Ascension to Ramp Up Amazon Echo Use After Successful Pilots

One of the largest non-profit senior housing providers in the U.S. has plans to implement even more Amazon Echo devices into its communities after undertaking two successful pilot programs earlier this year.

Ascension Living, the senior services arm of St. Louis-based health system Ascension, implemented dozens of Amazon Echo Show and Echo Dot devices in two separate pilot programs at its Sherbrooke Village and Lansdowne Place communities in St. Louis. Ascension’s senior housing portfolio includes 51 communities in 12 states and Washington, D.C.

Some experts in the senior living industry believe voice-activated tech could be the future of senior living. Already, large providers—such as Glendale, California-based Front Porch—are experimenting with the technology. Still, others say voice-activated tech, as novel as it is, isn’t quite ready for prime time.


Ascension’s pilot programs, launched in January and April, were meant to assess the feasibility of implementing voice-activated devices in senior housing, particularly in high-acuity settings. Assisted living and skilled nursing residents used a custom “skill” on the Amazon devices to listen to music, learn what’s on the menu for lunch or dinner, or check the activity schedule for the day.

During the initial 30-day pilot, four residents used their Echo devices about 10 times a day, on average. Then, during the second 60-day pilot, dozens of residents used their 70 devices about five times a day, on average. Both pilots served as an “eye-opener” for the senior living provider, according to Sneha Patel, chief information officer for Ascension Living.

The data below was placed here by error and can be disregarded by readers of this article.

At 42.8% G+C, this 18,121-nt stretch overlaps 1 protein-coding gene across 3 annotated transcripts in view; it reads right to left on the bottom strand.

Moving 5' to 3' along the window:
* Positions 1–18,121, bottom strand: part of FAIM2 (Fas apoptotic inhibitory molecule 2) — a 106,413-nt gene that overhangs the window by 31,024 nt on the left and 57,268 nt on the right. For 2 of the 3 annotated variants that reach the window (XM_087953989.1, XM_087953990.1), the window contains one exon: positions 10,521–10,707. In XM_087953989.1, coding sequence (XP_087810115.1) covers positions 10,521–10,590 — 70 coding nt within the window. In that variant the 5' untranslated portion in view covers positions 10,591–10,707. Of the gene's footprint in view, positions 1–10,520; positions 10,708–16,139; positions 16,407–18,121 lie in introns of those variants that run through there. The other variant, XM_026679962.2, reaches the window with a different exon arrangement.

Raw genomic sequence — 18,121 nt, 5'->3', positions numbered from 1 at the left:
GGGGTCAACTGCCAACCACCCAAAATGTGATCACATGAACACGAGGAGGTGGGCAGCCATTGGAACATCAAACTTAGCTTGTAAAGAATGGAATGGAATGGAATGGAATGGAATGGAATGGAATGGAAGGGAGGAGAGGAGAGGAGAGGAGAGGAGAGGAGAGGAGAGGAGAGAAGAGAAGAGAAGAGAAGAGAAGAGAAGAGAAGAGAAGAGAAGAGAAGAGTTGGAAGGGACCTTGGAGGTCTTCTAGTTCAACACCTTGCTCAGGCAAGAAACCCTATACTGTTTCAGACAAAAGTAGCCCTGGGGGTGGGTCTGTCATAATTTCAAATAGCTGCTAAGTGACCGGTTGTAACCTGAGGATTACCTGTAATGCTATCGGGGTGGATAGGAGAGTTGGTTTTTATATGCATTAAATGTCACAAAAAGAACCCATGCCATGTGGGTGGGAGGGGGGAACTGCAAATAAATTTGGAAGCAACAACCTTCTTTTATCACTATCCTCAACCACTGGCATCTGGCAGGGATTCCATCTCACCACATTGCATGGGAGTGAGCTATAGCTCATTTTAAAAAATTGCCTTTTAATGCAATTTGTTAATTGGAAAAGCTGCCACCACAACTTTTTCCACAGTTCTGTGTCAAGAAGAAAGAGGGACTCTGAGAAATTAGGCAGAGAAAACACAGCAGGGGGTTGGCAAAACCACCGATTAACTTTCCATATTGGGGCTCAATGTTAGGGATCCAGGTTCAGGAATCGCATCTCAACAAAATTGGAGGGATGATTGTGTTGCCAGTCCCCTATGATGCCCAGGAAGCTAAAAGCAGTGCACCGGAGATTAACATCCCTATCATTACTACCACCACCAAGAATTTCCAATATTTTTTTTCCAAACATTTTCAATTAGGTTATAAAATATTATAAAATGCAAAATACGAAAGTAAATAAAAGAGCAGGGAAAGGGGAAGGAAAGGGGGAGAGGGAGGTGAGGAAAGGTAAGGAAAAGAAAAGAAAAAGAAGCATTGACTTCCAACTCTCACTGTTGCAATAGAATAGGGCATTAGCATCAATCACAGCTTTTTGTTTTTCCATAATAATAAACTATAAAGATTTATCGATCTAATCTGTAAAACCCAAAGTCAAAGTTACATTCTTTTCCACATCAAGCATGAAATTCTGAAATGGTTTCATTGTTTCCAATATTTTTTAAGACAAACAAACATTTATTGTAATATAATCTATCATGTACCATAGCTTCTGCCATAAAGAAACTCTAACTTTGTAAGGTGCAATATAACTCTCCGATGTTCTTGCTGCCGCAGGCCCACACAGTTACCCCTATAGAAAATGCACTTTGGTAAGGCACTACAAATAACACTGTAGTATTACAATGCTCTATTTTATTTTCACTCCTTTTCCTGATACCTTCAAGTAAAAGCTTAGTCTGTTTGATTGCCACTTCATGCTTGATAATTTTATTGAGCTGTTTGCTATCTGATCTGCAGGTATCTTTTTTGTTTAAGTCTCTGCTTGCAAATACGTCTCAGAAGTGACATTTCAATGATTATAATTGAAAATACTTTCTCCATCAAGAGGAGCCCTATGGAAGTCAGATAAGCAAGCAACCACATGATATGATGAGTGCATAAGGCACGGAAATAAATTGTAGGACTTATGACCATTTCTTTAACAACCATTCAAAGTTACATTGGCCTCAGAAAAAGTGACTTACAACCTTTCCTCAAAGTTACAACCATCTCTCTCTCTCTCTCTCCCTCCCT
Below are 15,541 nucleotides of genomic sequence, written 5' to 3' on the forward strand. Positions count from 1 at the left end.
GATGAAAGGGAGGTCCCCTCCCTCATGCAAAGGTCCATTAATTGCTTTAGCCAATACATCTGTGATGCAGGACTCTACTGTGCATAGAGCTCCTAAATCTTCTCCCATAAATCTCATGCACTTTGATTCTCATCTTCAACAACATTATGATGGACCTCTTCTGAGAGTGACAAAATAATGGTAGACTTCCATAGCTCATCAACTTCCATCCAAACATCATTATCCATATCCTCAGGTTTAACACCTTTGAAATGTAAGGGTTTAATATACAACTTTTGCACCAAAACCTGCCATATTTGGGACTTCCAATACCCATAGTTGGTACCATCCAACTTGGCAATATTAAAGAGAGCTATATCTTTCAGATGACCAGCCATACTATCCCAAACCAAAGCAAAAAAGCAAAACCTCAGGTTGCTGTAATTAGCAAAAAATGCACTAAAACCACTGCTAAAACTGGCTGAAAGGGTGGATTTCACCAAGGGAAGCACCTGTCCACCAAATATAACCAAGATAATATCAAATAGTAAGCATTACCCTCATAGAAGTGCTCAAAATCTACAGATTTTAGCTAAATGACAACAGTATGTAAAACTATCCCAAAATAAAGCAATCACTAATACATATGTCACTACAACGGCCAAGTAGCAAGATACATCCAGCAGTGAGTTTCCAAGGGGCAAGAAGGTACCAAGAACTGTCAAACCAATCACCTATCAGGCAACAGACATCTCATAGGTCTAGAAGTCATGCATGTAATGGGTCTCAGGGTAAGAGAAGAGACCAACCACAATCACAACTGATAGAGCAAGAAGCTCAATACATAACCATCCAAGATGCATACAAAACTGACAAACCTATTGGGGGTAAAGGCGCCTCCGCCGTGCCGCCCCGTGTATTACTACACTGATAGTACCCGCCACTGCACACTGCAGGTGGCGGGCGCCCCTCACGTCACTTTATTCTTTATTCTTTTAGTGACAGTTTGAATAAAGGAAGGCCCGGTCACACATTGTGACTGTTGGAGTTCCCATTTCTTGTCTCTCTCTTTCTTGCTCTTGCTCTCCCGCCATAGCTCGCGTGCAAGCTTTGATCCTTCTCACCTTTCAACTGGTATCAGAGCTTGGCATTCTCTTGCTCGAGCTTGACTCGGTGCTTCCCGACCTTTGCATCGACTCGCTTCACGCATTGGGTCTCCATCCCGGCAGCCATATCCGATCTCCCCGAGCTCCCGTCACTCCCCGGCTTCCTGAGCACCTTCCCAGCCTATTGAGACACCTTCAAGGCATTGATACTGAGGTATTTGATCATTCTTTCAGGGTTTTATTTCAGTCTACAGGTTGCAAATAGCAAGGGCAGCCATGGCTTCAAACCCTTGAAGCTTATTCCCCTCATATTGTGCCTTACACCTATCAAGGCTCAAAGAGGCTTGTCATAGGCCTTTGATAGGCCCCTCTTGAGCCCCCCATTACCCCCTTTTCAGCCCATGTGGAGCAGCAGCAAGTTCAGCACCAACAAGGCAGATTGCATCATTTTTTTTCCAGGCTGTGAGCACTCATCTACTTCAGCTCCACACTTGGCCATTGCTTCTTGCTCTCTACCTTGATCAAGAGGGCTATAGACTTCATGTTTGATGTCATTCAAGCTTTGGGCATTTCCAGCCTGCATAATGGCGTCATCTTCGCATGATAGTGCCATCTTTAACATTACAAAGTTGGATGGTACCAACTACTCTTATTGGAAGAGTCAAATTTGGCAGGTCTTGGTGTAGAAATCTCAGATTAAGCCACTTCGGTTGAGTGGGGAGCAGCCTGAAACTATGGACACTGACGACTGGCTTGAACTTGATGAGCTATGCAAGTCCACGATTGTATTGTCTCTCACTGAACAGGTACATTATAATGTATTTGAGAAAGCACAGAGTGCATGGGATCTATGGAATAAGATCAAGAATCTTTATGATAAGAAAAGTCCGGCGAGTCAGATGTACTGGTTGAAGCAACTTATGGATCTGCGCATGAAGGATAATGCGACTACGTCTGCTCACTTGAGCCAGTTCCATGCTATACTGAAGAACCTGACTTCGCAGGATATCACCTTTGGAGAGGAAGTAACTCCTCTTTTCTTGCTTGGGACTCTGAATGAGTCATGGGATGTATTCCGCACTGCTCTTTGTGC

“We were very surprised by how quickly they learned it, how they embraced it, and how often they used it,” Patel told Senior Housing News. “We want to keep pursuing this, and building more customization for our communities.”


While the most recent pilot ended in June, many of those residents are still using the voice-activated devices, Patel added.

Later this year in the fall, Ascension plans to implement Amazon devices in the independent living wing of Alexian Village, a continuing care retirement community (CCRC) in Milwaukee. In the meantime, the nonprofit’s developers are working on adding new features such as memory games, and new ways to call family members or loved ones. Ascension is also working out a model for charging residents for the service in order to make it cost-neutral.

“I’m really interested in seeing how we can bring more of this technology to the seniors,” Patel said. “Health. Socialization. Mental exercises. There’s a lot that can be explored.”

Written by Tim Regan

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